Cheltenham hosts a festival of a different, jazzier kind for six days next week. Peter Bacon marks his card.
The runners might be notes and sounds, the riders might be saxophonists, pianists and drummers, but the excitement is just as palpable as when the venue is Cheltenham racecourse. And the added bonus with the Cheltenham Jazz Festival is there are far fewer losers.
From Wednesday the jazz musicians begin to arrive from all over the globe, the tent flags billow in the Montpelier Gardens breeze and the Cotswold town takes on a much cooler vibe. And it’s not all about stroking beards any more – Cheltenham’s jazz crowd is younger and funkier these days, due to the way it has broadened out into jazz-inflected pop with the accent on singers.
With so much to see and hear, how do you make those difficult choices? Do you opt for the favourites and potentially lower returns? Or put all your ticket money on an outsider and hope for a pot of gold? Well, for what they are worth, here are my tips.
Trumpeter Dave Douglas has been a regular Cheltenham visitor down the years but the band he brings this year is strikingly different, just as his 2012 album, Be Still, was different. It features a singer with a folkier style – on the album, Aiofe O’Donovan; for Cheltenham, Heather Masse – and material with a church feel.
It’s gorgeous stuff, in which Douglas and fellow musicians like saxophonist Donny McCaslin and pianist Matt Mitchell weave their jazz harmonies through hymns and traditional folk songs.
* Saturday, May 4 at 1.30pm in the Jazz Arena.
Vibes master and long-time teacher at the legendary Berklee College in Boston, Gary Burton is not a frequent visitor to these shores, so it’s particularly exciting to see him on the bill.
He has always had a keen eye for an up-and-coming guitarist – Pat Metheny, John Scofield and Kurt Rosenwinkel have all benefited from his employment – and the youthful Julian Lage is the latest. Along with bassist Jorge Roeder and drummer Antonio Sanchez, this is the New Gary Burton Quartet.
* Sunday, May 5 at 4.30pm in the Jazz Arena.
A guitarist with a Berklee background – which means he must have played for Burton at some point – is Mike Stern, who made his name at an early age by being in a Miles Davis band. For Cheltenham he has teamed up with another Davis alumni, saxophonist Bill Evans, and together with Dave Weckl on drums and Tom Kennedy on bass they should be a jazz fusion force for good. Expect some rock power and soul passion along with immense jazz chops (as we call them).
* Sunday, May 5 at 5.45pm in the Big Top.
To be the son of a jazz legend cannot be easy, but saxophonist Ravi Coltrane seems to be doing just fine following his own personal and very contemporary acoustic jazz path. On the back of Spirit Fiction, his first album on the Blue Note label, he leads a quintet which includes another Cheltenham favourite in trumpeter Ralph Alessi and the pianist on every jazz aficionado’s lips at the moment, David Virelles.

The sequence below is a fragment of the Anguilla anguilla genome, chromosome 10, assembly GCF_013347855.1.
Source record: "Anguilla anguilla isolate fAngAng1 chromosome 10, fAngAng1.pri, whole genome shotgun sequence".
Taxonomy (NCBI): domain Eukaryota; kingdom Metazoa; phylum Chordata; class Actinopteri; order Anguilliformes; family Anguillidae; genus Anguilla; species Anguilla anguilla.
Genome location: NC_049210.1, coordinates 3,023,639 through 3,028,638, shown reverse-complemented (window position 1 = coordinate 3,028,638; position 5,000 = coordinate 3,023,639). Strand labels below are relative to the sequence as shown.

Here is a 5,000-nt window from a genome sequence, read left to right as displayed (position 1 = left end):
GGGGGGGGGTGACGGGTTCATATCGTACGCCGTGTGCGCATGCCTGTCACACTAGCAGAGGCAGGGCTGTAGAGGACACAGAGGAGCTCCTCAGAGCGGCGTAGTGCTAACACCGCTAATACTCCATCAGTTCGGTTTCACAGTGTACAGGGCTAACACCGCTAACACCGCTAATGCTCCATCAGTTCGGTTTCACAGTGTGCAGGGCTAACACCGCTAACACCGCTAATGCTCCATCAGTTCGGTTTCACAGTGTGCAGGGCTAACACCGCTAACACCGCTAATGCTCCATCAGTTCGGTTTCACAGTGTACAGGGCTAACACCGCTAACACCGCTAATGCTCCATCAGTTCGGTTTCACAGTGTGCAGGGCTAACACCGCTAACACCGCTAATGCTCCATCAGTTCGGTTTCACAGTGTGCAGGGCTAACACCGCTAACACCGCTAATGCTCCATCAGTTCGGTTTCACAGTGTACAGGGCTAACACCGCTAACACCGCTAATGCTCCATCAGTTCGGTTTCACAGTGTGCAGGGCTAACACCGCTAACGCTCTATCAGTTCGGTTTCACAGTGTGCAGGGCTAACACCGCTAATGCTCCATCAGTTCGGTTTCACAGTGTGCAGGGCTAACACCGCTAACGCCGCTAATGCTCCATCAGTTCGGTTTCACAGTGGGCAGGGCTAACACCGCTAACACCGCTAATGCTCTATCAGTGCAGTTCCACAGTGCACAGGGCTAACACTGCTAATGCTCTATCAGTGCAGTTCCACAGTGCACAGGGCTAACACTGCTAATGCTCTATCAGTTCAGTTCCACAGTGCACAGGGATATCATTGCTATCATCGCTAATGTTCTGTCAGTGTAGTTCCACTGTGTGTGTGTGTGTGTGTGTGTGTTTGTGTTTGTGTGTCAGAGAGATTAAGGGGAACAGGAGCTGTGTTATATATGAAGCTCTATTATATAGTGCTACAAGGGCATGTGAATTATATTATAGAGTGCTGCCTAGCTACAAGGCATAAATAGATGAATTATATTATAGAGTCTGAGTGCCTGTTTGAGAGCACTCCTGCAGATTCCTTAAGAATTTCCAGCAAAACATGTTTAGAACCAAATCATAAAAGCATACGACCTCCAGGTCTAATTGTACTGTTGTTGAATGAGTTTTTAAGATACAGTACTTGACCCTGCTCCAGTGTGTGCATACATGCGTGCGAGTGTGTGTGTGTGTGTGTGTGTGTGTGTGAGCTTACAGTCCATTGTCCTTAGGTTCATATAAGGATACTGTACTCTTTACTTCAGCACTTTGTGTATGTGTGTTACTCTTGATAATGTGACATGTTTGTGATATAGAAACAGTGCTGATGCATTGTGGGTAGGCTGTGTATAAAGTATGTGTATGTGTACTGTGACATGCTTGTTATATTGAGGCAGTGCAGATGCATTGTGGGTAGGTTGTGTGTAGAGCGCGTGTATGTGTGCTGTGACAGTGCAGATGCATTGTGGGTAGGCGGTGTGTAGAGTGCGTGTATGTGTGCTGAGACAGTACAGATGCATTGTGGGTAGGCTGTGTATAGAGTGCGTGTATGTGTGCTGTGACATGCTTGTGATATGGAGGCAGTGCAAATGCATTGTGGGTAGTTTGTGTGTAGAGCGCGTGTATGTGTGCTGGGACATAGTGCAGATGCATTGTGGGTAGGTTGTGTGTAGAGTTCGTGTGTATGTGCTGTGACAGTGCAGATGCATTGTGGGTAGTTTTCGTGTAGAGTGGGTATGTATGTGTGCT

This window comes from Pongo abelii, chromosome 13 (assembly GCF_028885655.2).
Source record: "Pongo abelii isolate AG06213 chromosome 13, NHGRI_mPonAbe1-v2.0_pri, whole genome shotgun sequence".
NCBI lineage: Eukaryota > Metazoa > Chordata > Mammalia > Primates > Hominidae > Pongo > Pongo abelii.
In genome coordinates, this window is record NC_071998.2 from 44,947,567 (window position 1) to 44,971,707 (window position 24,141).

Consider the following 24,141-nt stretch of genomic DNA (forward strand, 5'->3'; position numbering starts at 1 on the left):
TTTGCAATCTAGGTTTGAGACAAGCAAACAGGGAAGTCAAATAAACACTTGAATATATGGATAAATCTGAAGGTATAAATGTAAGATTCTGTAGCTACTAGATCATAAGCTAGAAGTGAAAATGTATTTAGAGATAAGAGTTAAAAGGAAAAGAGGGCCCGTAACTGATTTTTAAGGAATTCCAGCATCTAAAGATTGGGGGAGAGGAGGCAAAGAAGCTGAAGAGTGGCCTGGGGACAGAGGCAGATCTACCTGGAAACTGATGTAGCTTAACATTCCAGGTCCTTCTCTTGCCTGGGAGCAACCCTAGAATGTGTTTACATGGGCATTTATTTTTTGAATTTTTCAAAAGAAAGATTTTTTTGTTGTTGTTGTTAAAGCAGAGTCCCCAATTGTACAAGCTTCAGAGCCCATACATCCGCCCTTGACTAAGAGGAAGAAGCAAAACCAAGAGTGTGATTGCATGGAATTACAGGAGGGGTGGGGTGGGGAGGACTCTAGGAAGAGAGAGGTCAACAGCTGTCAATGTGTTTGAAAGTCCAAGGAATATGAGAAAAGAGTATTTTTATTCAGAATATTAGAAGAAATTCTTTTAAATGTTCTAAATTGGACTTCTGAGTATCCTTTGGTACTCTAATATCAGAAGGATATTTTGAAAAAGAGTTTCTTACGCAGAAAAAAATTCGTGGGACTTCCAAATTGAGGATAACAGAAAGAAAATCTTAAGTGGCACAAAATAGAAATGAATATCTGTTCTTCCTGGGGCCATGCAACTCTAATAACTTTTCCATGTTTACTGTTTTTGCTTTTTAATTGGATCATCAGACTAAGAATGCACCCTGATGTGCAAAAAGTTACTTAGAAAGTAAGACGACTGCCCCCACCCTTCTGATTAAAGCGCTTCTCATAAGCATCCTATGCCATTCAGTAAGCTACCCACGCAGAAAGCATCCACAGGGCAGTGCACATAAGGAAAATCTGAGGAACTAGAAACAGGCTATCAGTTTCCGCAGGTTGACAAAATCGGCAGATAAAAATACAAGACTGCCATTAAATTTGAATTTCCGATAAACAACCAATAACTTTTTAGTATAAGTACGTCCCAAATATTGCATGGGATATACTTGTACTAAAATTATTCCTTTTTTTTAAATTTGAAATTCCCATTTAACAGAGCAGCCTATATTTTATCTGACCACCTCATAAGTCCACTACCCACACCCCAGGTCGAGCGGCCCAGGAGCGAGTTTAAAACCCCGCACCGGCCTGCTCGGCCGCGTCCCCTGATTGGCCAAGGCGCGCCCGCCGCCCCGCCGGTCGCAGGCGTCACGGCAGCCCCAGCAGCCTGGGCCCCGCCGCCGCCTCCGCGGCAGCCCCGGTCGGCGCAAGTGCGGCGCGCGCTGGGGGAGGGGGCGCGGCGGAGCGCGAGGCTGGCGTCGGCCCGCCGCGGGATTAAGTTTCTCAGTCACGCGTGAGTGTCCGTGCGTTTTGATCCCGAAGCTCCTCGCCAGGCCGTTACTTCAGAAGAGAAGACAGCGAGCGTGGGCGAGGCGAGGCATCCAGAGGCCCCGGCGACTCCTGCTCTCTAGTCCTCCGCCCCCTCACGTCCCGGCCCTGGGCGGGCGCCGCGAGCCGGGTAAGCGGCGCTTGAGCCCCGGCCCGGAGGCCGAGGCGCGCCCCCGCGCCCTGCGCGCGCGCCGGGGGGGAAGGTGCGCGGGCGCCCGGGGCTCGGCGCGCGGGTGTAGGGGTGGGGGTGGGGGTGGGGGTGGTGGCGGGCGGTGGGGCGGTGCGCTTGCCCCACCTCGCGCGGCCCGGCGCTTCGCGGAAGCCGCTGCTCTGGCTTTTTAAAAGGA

* Saturday, May 4 at 4.30pm in the Jazz Arena.
If vocalists are your thing, you need to be at Cheltenham. This year the place is crawling with great singers, from jazz to soul and pop, and among the favourites are Dionne Warwick (Wednesday, May 1, 8.30pm Big Top); Madeleine Peyroux (Thursday, May 2, 8.30pm Big Top); Laura Mvula (Friday, May 3, 6.30pm Jazz Arena); Gregory Porter (Saturday, May 4, 5.45pm Big Top); Joe Stilgoe (Saturday, May 4, 7.30pm Jazz Arena); Claire Martin (Sunday, May 5, 7.30pm Jazz Arena); and Lianne La Havas (Sunday, May 5, 9pm Big Top). Providing some soul-pop class are Noisettes (Saturday, May 4, 9pm Big Top).
If cutting edge, younger jazz is more to your taste, the following are worth a punt: Marius Neset leading his own band (Friday, May 3, 8pm Parabola Arts Centre) and as part of the Edition Quartet (Saturday, May 4, 9pm same venue); Sons Of Kemet (Saturday, May 4, 6pm Parabola Arts Centre); Troyk-estra (Sunday, May 5, 12noon Parabola Arts Centre); Barbacana (Sunday, May 5, 6pm Parabola Arts Centre); and a double bill of Polar Bear and Roller Trio (Monday, May 6, 6pm Jazz Arena).
Then there are all the valuable extras a proper festival provides, including a film series in the neat little cinema tent (they include the excellent animated story of Cuban music Chico & Rita and Woody Allen’s Manhattan), and workshops and talks that range from Songwriting (Theo Jackson) and Finding Your Voice (Gregory Porter) to Surgery Meets Jazz, which explores how improvisation might be surgery without a scalpel (Liam Noble and Professor Roger Kneebone – appropriate, huh?).
Birmingham musicians are featured in the Trondheim Jazz Exchange as students from Birmingham Conservatoire and the Trondheim Conservatory get together in this annual swapping of ideas (Saturday, May 4, 12noon Parabola Arts Centre), and the Reuben James Trio, a Jazzlines-linked band, is joined by singer Zara McFarlane (Sunday, May 5, 3pm Parabola Arts Centre).
And my tip for a real outsider promising long-odds returns is Jason Adasiewicz’s Sun Rooms (Sunday, May 5, 9pm Parabola Arts Centre). The young Chicago vibes player is creating a real stir and Cheltenham Jazz Festival has a great tradition of introducing us to the important players in jazz’s future.
* For full details of all these events and the many others over the six days, go to cheltenhamfestivals.com/jazz